Deep Brain Stimulation helped to Center Brenda’s Life Around Her Interests, Not Her Disease
Before Brenda Reams had deep brain stimulation (DBS), her days centered around controlling the symptoms of Parkinson’s disease. Since having DBS surgery, her days now revolve around her interests – church activities and her grandchildren.
Brenda’s symptoms began a decade ago. She noticed more mistakes than normal when she was typing and a weakness in her left hand. The symptoms – leaning, foot dragging and lack of arm swinging when she walked – progressed to include her entire left side. She was diagnosed with Parkinson’s disease. Medication helped ease the symptoms, as long as she adhered to a strict regimen, but her quality of life suffered.
“Eventually, I had to take medication every two hours or the symptoms would become obvious,” says Brenda. “I was a registered nurse working in a hospital, and it was difficult to stay on top of my medication schedule. I worked hard to compensate for the left-side weakness while I was at work, and was exhausted by the time I got home. I felt like I had no strength or stamina for anything else.”
Brenda quit her demanding nursing job of three decades. To compound that disappointment, she also felt unable to take care of her four grandchildren. “I wanted to do things with them and dote on them. When I couldn’t, I was disappointed in myself,” she says.
After DBS, her situation changed and Brenda perked up physically and emotionally, she says. “I feel like a different person. I play ball with my grandkids and keep up with them. They mean everything to me.”
Brenda learned about DBS after being referred to Dr. Agrawal, a neurologist at The Ohio State University Wexner Medical Center. She watched DVDs about the procedure and became eager to learn if she was a candidate. Comprehensive testing confirmed the surgery could help her condition, and she had the procedure eight months later.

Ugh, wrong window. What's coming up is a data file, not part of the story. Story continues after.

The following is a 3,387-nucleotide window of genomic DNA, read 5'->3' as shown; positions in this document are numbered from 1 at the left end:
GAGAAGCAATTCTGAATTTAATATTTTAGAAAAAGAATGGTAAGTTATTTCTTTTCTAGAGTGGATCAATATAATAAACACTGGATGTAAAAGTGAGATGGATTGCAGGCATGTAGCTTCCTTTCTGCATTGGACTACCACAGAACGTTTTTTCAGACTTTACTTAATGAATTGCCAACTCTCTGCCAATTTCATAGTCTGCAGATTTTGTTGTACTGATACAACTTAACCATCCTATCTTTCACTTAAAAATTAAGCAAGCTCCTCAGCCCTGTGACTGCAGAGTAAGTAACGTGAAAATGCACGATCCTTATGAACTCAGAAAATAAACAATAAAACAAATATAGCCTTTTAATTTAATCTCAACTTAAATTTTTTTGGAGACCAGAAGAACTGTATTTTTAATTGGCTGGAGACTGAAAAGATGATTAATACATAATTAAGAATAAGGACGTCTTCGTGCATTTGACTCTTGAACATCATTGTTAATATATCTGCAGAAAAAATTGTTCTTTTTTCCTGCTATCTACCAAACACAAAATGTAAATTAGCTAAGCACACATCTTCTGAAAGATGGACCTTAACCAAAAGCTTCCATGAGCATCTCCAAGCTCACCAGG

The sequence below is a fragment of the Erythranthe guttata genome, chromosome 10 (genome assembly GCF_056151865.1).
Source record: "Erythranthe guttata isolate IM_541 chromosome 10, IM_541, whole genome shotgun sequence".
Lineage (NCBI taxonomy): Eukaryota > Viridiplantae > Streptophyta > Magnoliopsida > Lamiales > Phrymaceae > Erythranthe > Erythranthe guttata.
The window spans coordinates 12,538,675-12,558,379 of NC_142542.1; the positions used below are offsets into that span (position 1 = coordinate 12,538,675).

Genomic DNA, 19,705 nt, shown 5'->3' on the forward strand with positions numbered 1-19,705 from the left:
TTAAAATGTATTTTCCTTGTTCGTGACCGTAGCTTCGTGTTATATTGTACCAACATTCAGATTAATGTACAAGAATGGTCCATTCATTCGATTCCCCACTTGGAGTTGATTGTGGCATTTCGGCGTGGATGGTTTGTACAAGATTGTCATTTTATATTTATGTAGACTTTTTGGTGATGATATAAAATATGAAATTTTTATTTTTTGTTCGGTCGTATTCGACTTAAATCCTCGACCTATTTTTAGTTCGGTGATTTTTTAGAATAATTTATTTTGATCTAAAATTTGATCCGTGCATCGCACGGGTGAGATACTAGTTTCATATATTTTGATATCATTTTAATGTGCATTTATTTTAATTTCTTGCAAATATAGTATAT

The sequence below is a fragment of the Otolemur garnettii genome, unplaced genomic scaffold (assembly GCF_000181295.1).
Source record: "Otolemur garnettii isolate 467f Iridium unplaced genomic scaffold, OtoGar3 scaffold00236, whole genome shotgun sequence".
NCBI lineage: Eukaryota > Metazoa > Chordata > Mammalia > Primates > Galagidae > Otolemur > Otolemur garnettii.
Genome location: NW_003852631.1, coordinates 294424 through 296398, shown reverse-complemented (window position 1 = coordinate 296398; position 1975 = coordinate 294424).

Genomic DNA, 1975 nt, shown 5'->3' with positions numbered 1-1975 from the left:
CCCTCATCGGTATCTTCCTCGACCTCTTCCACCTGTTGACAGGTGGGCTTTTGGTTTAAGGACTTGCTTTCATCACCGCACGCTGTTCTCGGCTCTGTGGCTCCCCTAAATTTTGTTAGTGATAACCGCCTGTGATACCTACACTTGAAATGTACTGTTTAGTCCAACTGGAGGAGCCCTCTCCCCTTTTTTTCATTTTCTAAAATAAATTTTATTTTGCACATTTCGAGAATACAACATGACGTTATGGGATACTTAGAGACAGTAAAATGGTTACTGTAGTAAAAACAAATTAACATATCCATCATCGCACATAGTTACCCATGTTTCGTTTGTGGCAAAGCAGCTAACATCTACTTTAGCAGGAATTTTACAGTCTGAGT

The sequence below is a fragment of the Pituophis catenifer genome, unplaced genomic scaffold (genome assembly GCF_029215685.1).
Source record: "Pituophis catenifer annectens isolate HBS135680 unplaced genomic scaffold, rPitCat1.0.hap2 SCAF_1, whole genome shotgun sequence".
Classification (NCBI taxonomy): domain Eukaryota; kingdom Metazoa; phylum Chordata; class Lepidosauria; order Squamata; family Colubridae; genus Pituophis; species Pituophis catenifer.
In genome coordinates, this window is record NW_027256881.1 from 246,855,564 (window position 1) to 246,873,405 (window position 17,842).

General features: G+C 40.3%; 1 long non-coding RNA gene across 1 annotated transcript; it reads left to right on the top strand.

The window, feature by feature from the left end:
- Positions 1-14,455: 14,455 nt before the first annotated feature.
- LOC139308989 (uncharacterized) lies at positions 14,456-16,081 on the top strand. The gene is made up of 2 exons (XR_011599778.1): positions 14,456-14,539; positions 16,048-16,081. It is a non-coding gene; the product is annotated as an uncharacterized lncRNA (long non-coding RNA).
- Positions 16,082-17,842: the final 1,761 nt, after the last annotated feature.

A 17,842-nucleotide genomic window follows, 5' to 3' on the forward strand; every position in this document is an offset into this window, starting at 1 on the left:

Dr. Rezai, neurosurgeon at Ohio State’s Wexner Medical Center performed Brenda’s DBS surgery, implanting tiny electrodes in her brain and a small pacemaker-like device in her upper chest. Thin wires then connected the device to the electrodes, delivering electrical pulses that blocked the abnormal signals from the brain. Two days after surgery, Brenda was back at home.
“If you met me, you wouldn’t even know I have Parkinson’s disease,” says Brenda. “When I meet other people who have the disease, I give them copies of the DVDs and encourage them to check out DBS. My time at Ohio State was superb. I dearly love Dr. Agrawal. He is very patient centered.”
Brenda still takes medication to help control her symptoms, but she now takes lower doses less frequently. She is concerned Parkinson’s symptoms may one day travel to her right side, but she’s confident Drs. Agrawal and Rezai will be able to use DBS to help.
“If my left-side symptoms worsen, the doctors can change the programming in the implanted system to improve them. And if I get symptoms on the right side, they can do another DBS procedure,” Brenda says confidently. “I feel like DBS is a miracle, and the doctors’ ability to do this is amazing. I know they will be able to help me control my Parkinson’s disease so my life doesn’t have to revolve around it. I’m a Type A personality. I like being in control of my own body and life.”